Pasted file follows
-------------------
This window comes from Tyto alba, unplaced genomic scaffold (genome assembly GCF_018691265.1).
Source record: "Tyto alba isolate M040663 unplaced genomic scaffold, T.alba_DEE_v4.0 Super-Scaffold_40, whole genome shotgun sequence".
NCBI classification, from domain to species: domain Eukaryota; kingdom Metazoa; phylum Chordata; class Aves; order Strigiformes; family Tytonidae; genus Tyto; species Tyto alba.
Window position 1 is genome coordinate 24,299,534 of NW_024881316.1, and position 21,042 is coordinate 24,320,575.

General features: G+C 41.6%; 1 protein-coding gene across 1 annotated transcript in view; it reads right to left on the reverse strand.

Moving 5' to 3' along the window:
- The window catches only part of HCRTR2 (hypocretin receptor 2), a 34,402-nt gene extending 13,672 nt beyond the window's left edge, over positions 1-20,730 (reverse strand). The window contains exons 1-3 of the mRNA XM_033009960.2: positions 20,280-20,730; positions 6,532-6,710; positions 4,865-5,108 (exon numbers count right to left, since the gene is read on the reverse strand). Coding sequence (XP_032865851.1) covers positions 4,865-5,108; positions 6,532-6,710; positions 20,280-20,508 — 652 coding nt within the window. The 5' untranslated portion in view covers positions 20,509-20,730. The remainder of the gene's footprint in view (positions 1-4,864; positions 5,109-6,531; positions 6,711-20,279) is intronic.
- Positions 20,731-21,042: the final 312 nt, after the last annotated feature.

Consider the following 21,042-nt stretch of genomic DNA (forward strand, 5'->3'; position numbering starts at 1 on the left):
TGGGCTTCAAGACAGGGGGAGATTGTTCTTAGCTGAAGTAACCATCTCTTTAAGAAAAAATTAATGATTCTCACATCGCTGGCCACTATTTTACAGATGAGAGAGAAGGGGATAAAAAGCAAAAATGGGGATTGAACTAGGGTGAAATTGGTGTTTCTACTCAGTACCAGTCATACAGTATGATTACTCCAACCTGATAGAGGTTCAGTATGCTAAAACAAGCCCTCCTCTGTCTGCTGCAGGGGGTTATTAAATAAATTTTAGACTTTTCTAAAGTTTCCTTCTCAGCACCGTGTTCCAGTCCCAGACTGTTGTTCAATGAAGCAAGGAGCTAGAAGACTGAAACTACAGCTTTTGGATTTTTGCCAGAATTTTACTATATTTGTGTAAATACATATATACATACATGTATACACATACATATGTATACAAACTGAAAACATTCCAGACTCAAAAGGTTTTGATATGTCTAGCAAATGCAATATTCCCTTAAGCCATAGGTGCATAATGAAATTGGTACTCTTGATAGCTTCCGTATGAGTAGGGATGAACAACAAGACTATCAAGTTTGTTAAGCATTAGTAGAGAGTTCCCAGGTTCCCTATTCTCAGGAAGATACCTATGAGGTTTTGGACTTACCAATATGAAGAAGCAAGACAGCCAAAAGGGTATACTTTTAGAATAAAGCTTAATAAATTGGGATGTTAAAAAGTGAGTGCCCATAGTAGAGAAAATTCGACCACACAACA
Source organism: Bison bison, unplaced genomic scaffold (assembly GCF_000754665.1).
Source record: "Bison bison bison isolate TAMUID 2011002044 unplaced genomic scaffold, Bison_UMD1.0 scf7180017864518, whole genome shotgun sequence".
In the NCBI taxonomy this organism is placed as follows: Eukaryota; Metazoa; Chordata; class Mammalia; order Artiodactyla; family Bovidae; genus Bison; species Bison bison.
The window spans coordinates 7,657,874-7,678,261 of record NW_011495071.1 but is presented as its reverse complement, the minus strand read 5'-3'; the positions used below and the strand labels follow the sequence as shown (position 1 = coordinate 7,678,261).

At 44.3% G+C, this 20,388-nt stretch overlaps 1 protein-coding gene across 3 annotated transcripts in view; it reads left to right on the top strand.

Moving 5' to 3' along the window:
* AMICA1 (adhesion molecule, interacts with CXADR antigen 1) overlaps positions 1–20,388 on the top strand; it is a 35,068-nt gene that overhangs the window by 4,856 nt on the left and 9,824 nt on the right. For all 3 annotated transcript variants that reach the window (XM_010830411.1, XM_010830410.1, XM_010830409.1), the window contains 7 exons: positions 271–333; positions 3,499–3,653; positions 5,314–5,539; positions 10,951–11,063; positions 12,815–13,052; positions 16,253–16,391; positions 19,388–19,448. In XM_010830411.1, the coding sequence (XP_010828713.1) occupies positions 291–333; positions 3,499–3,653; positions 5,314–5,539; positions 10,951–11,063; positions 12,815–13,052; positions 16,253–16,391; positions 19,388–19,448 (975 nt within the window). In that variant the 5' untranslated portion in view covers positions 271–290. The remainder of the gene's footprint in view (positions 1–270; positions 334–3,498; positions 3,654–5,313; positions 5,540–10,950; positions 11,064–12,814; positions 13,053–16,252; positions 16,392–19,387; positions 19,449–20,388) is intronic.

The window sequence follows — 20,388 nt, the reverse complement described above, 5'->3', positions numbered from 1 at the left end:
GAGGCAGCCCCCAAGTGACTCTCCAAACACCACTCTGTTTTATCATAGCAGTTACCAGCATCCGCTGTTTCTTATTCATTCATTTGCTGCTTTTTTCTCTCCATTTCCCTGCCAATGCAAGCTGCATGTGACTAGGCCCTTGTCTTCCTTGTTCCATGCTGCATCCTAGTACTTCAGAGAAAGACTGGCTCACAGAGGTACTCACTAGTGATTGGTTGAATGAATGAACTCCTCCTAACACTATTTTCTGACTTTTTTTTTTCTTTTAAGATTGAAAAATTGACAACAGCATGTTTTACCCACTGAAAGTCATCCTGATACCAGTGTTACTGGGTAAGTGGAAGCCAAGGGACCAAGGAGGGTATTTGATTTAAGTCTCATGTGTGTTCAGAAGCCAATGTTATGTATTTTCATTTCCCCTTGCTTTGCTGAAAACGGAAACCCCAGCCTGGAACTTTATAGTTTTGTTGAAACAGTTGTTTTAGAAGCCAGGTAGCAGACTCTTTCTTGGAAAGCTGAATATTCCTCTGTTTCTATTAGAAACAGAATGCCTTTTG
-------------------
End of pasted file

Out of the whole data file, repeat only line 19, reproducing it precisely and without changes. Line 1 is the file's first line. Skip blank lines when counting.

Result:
GAGGCAGCCCCCAAGTGACTCTCCAAACACCACTCTGTTTTATCATAGCAGTTACCAGCATCCGCTGTTTCTTATTCATTCATTTGCTGCTTTTTTCTCTCCATTTCCCTGCCAATGCAAGCTGCATGTGACTAGGCCCTTGTCTTCCTTGTTCCATGCTGCATCCTAGTACTTCAGAGAAAGACTGGCTCACAGAGGTACTCACTAGTGATTGGTTGAATGAATGAACTCCTCCTAACACTATTTTCTGACTTTTTTTTTTCTTTTAAGATTGAAAAATTGACAACAGCATGTTTTACCCACTGAAAGTCATCCTGATACCAGTGTTACTGGGTAAGTGGAAGCCAAGGGACCAAGGAGGGTATTTGATTTAAGTCTCATGTGTGTTCAGAAGCCAATGTTATGTATTTTCATTTCCCCTTGCTTTGCTGAAAACGGAAACCCCAGCCTGGAACTTTATAGTTTTGTTGAAACAGTTGTTTTAGAAGCCAGGTAGCAGACTCTTTCTTGGAAAGCTGAATATTCCTCTGTTTCTATTAGAAACAGAATGCCTTTTG